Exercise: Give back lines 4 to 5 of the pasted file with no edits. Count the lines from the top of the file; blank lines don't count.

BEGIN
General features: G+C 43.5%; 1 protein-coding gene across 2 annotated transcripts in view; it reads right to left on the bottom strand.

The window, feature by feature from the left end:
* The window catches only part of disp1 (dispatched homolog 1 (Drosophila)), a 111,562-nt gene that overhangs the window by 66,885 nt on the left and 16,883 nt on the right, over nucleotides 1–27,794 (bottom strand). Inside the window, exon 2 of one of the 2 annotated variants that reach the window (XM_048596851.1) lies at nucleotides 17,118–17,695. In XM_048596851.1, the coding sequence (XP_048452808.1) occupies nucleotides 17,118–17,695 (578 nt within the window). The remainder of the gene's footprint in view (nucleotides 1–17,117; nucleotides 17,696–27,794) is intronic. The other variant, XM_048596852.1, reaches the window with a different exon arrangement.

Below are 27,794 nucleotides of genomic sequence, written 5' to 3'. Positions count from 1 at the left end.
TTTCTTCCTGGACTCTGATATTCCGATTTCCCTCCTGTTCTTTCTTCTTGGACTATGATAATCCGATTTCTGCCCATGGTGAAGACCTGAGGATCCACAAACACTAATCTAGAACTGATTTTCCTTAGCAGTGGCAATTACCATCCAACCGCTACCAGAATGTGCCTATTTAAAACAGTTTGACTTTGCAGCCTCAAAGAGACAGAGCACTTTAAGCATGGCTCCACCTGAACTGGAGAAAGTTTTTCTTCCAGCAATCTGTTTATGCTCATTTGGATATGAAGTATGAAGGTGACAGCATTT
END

Below are 27,794 nucleotides of genomic sequence, written 5' to 3'. Positions count from 1 at the left end.
TTTCTTCCTGGACTCTGATATTCCGATTTCCCTCCTGTTCTTTCTTCTTGGACTATGATAATCCGATTTCTGCCCATGGTGAAGACCTGAGGATCCACAAACACTAATCTAGAACTGATTTTCCTTAGCAGTGGCAATTACCATCCAACCGCTACCAGAATGTGCCTATTTAAAACAGTTTGACTTTGCAGCCTCAAAGAGACAGAGCACTTTAAGCATGGCTCCACCTGAACTGGAGAAAGTTTTTCTTCCAGCAATCTGTTTATGCTCATTTGGATATGAAGTATGAAGGTGACAGCATTT